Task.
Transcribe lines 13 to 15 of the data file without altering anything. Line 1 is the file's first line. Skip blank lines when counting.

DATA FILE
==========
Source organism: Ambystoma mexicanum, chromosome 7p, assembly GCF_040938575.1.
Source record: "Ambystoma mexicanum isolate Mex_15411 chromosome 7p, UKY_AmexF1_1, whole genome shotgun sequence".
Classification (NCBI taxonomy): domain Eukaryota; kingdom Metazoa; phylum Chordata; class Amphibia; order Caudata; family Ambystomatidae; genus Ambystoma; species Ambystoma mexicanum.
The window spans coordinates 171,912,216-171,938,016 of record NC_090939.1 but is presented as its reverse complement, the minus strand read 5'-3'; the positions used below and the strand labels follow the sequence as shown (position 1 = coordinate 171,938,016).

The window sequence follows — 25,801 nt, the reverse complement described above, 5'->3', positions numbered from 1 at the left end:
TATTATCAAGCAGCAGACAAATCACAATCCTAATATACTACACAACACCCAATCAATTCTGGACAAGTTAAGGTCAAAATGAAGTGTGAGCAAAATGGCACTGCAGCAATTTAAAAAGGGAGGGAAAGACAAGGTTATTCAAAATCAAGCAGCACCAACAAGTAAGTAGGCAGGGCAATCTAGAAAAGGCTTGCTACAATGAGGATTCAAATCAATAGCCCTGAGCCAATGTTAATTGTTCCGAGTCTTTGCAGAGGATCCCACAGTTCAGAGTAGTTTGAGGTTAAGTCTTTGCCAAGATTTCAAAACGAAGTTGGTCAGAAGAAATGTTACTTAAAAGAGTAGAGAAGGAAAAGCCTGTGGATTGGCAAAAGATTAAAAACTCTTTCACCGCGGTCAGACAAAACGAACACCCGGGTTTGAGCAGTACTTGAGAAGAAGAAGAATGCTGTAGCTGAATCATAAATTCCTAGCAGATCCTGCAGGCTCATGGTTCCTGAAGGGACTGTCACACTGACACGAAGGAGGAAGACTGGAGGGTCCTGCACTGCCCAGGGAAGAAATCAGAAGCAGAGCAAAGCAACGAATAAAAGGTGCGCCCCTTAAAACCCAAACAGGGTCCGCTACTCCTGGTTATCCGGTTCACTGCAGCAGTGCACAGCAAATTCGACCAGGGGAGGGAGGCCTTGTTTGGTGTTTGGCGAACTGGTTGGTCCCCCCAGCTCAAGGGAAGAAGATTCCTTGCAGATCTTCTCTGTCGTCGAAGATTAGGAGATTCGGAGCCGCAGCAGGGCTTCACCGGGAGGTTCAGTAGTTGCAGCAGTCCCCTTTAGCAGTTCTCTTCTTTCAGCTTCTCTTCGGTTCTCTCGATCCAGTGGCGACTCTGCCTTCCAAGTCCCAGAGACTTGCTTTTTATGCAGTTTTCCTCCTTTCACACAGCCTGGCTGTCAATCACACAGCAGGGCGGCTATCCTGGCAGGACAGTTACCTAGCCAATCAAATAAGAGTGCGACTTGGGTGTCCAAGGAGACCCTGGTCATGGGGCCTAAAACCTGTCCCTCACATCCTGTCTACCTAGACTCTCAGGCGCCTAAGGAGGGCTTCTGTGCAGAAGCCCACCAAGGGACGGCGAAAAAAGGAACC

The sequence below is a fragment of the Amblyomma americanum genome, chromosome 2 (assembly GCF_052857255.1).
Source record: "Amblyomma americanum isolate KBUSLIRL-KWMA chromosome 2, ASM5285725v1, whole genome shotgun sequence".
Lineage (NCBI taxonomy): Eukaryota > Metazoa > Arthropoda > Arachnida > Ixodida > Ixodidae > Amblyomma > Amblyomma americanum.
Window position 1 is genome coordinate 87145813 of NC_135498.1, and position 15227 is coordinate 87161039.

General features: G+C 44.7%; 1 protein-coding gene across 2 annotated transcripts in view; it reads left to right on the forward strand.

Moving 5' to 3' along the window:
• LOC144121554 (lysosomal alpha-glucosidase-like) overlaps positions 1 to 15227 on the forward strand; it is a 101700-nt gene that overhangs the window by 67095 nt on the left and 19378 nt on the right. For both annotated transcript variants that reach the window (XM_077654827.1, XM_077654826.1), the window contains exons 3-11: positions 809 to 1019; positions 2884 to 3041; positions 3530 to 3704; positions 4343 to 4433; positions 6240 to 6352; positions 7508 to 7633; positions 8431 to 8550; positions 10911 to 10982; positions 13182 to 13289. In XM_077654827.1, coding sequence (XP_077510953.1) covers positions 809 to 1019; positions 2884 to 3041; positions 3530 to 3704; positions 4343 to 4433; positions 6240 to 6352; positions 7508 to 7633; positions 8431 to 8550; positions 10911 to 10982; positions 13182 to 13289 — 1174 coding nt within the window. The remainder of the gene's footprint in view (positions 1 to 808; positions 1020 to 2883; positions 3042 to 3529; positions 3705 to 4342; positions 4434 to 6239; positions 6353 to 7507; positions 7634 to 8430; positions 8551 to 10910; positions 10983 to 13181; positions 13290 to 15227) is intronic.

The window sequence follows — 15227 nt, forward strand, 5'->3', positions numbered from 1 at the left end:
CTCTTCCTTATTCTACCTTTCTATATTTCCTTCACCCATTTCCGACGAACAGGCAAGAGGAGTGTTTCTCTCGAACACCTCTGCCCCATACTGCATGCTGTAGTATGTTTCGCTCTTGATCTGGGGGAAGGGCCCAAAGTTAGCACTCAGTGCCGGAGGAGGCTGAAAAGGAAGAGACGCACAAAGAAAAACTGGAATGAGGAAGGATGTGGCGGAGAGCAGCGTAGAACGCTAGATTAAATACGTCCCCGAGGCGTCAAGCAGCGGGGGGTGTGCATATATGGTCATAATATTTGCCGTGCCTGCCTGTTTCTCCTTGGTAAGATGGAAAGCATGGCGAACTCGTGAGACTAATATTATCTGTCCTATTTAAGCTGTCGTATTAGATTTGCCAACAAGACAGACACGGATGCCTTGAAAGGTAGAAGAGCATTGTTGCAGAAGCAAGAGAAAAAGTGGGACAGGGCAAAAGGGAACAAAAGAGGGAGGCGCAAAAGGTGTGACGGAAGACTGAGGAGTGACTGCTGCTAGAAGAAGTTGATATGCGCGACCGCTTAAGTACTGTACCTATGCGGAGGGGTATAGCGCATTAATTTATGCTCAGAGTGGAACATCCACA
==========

• LOC144121554 (lysosomal alpha-glucosidase-like) overlaps positions 1 to 15227 on the forward strand; it is a 101700-nt gene that overhangs the window by 67095 nt on the left and 19378 nt on the right. For both annotated transcript variants that reach the window (XM_077654827.1, XM_077654826.1), the window contains exons 3-11: positions 809 to 1019; positions 2884 to 3041; positions 3530 to 3704; positions 4343 to 4433; positions 6240 to 6352; positions 7508 to 7633; positions 8431 to 8550; positions 10911 to 10982; positions 13182 to 13289. In XM_077654827.1, coding sequence (XP_077510953.1) covers positions 809 to 1019; positions 2884 to 3041; positions 3530 to 3704; positions 4343 to 4433; positions 6240 to 6352; positions 7508 to 7633; positions 8431 to 8550; positions 10911 to 10982; positions 13182 to 13289 — 1174 coding nt within the window. The remainder of the gene's footprint in view (positions 1 to 808; positions 1020 to 2883; positions 3042 to 3529; positions 3705 to 4342; positions 4434 to 6239; positions 6353 to 7507; positions 7634 to 8430; positions 8551 to 10910; positions 10983 to 13181; positions 13290 to 15227) is intronic.

The window sequence follows — 15227 nt, forward strand, 5'->3', positions numbered from 1 at the left end:
CTCTTCCTTATTCTACCTTTCTATATTTCCTTCACCCATTTCCGACGAACAGGCAAGAGGAGTGTTTCTCTCGAACACCTCTGCCCCATACTGCATGCTGTAGTATGTTTCGCTCTTGATCTGGGGGAAGGGCCCAAAGTTAGCACTCAGTGCCGGAGGAGGCTGAAAAGGAAGAGACGCACAAAGAAAAACTGGAATGAGGAAGGATGTGGCGGAGAGCAGCGTAGAACGCTAGATTAAATACGTCCCCGAGGCGTCAAGCAGCGGGGGGTGTGCATATATGGTCATAATATTTGCCGTGCCTGCCTGTTTCTCCTTGGTAAGATGGAAAGCATGGCGAACTCGTGAGACTAATATTATCTGTCCTATTTAAGCTGTCGTATTAGATTTGCCAACAAGACAGACACGGATGCCTTGAAAGGTAGAAGAGCATTGTTGCAGAAGCAAGAGAAAAAGTGGGACAGGGCAAAAGGGAACAAAAGAGGGAGGCGCAAAAGGTGTGACGGAAGACTGAGGAGTGACTGCTGCTAGAAGAAGTTGATATGCGCGACCGCTTAAGTACTGTACCTATGCGGAGGGGTATAGCGCATTAATTTATGCTCAGAGTGGAACATCCACA